Tax lien won't impact shared credit card
IRS can't seize her husband's assets if he adds her as authorized user
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Dear To Her Credit,
My husband wants to help me boost my credit score by adding me as an authorized user on one of his credit cards. However, I have a tax lien against me. If I am an authorized user (not a joint user) on my husband's credit card, would the IRS be able to attach anything from his credit card (or cards) in order to satisfy my lien? -- Jess
The IRS can't normally attach an unsecured credit card to satisfy a lien, because a credit card account is not an asset. When it has a balance, it's a liability.
The only feasible time the IRS may seize an unsecured credit card account may be if someone tried to shelter money from the IRS by significantly overpaying their credit card bill, thus creating a credit balance. I'm sure it's been tried!
You can also stop worrying about the IRS accessing your husband's other financial accounts if you are an authorized user on this card. You becoming an authorized user does not give the IRS access to your husband's other accounts.
Having your husband add you to his card to boost your score may be a good idea. You won't instantly have your husband's good score, but the credit history associated with this particular card will begin to appear on your credit history. That should help build your score over time, especially if you have little or no credit history of your own.
Make sure the credit history of your husband's card is excellent before you have him add you to it. If the card has a history of late payments, it will do your credit history more harm than good!
Of course, you'll want to be very judicious about using your husband's card. If the balance creeps up and it becomes difficult to keep up with the payments, you'll both have problems with your credit scores.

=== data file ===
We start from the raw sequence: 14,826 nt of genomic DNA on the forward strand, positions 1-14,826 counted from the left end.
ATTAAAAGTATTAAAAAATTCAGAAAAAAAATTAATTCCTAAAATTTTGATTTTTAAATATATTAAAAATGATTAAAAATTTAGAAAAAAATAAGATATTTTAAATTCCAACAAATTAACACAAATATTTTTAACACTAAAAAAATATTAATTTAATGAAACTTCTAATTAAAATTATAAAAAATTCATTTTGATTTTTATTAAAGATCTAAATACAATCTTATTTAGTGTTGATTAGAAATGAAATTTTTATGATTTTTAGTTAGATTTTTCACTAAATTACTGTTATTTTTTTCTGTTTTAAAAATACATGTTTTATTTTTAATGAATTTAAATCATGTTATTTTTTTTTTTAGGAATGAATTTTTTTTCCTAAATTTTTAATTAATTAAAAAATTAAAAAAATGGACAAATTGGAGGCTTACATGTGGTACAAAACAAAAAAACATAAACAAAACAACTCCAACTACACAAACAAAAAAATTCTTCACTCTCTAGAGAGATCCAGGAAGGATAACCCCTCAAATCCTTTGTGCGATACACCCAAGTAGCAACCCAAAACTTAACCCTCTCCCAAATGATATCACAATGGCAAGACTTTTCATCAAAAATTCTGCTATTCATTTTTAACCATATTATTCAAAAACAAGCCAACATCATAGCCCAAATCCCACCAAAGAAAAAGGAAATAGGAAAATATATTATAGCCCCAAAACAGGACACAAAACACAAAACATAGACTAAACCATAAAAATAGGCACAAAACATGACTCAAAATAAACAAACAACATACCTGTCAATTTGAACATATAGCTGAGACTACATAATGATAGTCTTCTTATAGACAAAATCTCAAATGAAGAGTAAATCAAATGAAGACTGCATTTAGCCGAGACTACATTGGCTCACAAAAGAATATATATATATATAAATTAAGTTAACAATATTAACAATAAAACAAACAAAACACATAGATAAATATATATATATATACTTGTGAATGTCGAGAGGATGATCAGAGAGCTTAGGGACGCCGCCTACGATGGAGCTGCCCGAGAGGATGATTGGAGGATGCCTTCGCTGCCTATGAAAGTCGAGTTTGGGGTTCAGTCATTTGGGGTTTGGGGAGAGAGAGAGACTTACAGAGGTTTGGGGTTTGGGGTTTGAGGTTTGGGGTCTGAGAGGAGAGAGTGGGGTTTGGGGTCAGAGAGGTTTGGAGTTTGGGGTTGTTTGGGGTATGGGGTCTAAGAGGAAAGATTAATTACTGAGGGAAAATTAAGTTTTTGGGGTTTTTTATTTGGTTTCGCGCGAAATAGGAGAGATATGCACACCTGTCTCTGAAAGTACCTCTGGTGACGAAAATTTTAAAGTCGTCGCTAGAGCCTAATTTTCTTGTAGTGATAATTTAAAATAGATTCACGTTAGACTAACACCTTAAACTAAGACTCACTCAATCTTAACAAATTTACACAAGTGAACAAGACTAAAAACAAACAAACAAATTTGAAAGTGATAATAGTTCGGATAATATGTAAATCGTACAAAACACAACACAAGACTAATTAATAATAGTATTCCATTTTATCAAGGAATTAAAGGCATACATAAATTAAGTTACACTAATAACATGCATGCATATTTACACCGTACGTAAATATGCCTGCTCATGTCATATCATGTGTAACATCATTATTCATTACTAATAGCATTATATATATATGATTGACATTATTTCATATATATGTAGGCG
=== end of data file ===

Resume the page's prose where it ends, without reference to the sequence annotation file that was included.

If you already have a credit history, but due to financial difficulties your credit score is not doing so well, adding the credit history of this good card won't be a magic elixir and instantly fix everything. It provides a boost, but you'll need to keep your bills paid, without fail, for a long time to undo any damage from late payments and other negative marks on your credit history.
Fortunately, recent activity has a greater effect on your score than older negative marks do. Here are a few tricks to keeping your credit history squeaky-clean:
- Set up recurring payments if possible. It's so easy to overlook a credit card payment or other bill. You can avoid ever having a late bill again by setting up minimum online payments for each of your accounts. For example, you may want to have $30, if that's your typical minimum payment, sent to the credit card company every month as a recurring payment.
- Consider paying utility bills by credit card. If available, you can arrange your water bill or other utilities to be paid by credit card.
- Simplify your financial life. Cancel excess cards and duplicate accounts. It's a lot easier to keep track of your bills when you have fewer of them.
- Keep your cards paid off every month. Consider using cash for more of your purchases, at least temporarily. Not only will you pay off your cards faster when you're not adding to them, but your credit score will quickly improve as you have a lower balance on your cards whenever the bank reports to the credit bureaus.
- Set up a payment plan with the IRS to pay off your back taxes. If you're in serious trouble with the IRS, seek help from a tax professional.
If you make a concerted effort now to clean up your credit history, you may be surprised how quickly you can rebuild your credit. Having your husband add you as an authorized user to his card may be just the start you need to raise your credit score for good.
See related: Rebuilding your credit as an authorized user
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